Secrets of an ancient city

Secrets of an ancient city

The Ziyavudin Magomedov PERI Charitable Foundation and the Peter the Great Museum in Derbent created its Autumn School for Researchers for the young people of Derbent.  For five days fifty students and schoolchildren studied this most ancient city in Russia as they ‘sampled’ its tastes, smells and colours.

Helping them along the way were brilliant and charismatic professionals from Derbent, Makhachkala, Moscow and even San Francisco:  Svetlana Anokhina (journalist), Patimat Guseynova (contemporary artist), Oleg Zilberg and Alexandra Spiridonova (design), Magomed Kaziev (cinema), Akhmed Kadiev (photography), Elmira Dalgat (history), Maria Fadeeva (architecture), and Maria Bebik (psychology).

They divided the young people into five groups according to their separate interests and tried not to belabour them with long lectures.  Instead they walked with them through the city, its streets, market, and railroad station, trying to see it properly, to interpret it and take a fresh approach to it.  The journalists interviewed people in the street; the artists gathered discarded things from various corners of the city and later in the studios assembled them into art pieces; the photographers and cinematographers recorded landscapes and portraits, colours and forms; the designers hunted for symbols that would lead them to the essence of Derbent.   The organizers emphasized that the goal was not to praise Derbent but to understand it, to take in what it has to be proud of and find where it falls short.

Akhmed Kadiev is a photographer.   Along with theoretical fundamentals he taught the students to pay attention to details and record them properly with the camera, to see in the everyday life of the city things sometimes hidden, and to emphasize the colour and vitality of Derbent and its ceaseless motion.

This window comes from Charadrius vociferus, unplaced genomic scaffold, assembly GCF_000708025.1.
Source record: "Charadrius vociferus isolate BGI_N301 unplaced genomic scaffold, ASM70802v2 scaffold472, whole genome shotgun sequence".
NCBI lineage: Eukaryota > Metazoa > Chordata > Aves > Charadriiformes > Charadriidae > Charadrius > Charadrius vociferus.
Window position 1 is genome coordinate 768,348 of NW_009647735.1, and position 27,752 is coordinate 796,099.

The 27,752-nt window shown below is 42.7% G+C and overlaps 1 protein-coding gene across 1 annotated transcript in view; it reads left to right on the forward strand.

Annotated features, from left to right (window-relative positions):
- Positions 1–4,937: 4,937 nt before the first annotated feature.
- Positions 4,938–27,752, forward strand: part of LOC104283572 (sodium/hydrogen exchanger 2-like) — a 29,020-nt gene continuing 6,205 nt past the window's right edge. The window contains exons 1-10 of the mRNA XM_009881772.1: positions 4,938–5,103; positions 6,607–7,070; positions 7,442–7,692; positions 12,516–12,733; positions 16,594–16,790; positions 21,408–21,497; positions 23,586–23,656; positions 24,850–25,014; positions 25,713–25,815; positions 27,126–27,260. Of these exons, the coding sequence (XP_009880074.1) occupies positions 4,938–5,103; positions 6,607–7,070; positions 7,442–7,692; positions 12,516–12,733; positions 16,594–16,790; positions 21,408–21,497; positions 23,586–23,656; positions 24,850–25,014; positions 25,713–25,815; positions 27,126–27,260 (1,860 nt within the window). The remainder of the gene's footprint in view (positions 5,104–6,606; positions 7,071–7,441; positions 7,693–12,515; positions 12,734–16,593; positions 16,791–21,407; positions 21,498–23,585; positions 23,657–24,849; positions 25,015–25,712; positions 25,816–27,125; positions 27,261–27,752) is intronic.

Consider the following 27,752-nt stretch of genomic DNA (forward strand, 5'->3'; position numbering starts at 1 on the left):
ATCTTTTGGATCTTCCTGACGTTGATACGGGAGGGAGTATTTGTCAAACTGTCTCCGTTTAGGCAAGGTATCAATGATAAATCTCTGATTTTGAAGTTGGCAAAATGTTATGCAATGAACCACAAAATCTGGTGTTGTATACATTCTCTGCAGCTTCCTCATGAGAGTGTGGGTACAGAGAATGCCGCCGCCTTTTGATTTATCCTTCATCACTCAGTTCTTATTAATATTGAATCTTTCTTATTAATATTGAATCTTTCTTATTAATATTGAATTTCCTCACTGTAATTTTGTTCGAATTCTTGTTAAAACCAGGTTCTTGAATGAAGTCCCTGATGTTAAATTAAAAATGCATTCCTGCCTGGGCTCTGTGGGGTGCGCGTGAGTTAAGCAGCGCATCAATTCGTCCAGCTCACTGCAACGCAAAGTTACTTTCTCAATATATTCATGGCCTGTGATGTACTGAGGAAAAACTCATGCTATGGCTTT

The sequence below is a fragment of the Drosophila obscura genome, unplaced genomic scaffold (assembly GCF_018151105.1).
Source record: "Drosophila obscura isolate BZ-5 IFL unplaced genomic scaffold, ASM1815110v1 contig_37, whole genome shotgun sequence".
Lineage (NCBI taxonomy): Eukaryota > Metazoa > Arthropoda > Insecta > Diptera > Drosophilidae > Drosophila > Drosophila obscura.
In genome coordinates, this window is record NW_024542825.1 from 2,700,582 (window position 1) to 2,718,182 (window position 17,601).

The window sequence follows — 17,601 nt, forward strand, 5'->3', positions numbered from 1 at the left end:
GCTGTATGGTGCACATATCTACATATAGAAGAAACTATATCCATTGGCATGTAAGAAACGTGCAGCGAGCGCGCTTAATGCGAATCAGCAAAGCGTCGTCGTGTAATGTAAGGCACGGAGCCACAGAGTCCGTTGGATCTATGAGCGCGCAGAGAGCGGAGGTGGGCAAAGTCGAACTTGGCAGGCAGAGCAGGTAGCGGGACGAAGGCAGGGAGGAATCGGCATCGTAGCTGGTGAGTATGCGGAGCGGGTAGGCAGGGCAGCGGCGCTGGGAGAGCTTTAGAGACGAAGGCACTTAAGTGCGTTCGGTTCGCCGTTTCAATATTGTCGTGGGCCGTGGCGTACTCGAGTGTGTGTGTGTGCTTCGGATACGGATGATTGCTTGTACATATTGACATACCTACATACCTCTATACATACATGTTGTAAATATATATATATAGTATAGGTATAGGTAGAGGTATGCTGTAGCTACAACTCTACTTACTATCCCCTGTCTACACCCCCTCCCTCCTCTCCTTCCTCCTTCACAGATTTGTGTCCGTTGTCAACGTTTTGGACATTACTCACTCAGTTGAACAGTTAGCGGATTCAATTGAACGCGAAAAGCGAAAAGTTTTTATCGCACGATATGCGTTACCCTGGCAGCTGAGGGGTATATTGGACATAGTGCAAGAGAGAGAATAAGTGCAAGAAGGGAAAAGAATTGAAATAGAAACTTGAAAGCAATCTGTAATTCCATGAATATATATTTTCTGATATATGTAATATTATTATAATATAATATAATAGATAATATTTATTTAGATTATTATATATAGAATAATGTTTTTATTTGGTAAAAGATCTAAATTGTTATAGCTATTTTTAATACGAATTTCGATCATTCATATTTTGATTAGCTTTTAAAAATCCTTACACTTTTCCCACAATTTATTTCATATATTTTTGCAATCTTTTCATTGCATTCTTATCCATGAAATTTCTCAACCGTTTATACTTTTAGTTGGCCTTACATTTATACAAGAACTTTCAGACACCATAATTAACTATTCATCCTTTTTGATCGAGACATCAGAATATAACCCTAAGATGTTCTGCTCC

‘There were fifteen in my group, and they had an obviously sincere, intense interest in photography.  As we went through the streets they took in everything around them, and their gaze became more focussed,’ said the photographer.

Svetlana Anokhina suggested that the researchers make virtual monuments.  The students hit on the idea of a whimsical and grotesque monument to a salesman because Derbent has a multitude of shops.  They would erect a statue of a boy that they felt would be a symbol of the boyish longing for adventure.  There was also a plan to bring back the ferris wheel, only many times larger and operating at night, as a monument to childhood and to everything overwhelmingly impressive.  Texts about the monuments that the students thought up together with a map showing where they would be placed are on view in an exhibit at the museum.

One of the participants in the School had this to say:  ‘We felt that we were journalists as we ran through the bazaar asking people questions.  These people would be going about their own business, and we would come up to them and ask, “What does happiness mean to you?”  Here is one answer:  “O good heavens, good heavens, go interview somebody young, ask them your questions.  I am already old.  My life is over, 52 years old.  I’m in no mood for this now—I’m just selling bananas in the rain.”’

The five days went by in a blur, and the young people said goodbye to their instructors with tears in their eyes.  This Autumn School for Researchers is just the beginning, the organizers assured us.  ‘While they were studying Derbent, we were studying them in order to find out what educational projects would benefit them.  In the future we intend to arrange something longer and on a larger scale.  That might be an educational summer camp, projects in which the city’s residents participate, or public art (art in the city environment).  In short, there will be programmes involving Derbent’s young people and guest specialists.  We cannot take the place of schools and universities, but we can educate by showing new possibilities for self-realization and for choosing the right career,’ says PERI Foundation curator Andrei Rymar.  A display of the participants’ work under the suggestive title Keys to Derbent will be on view at the museum complex throughout the month.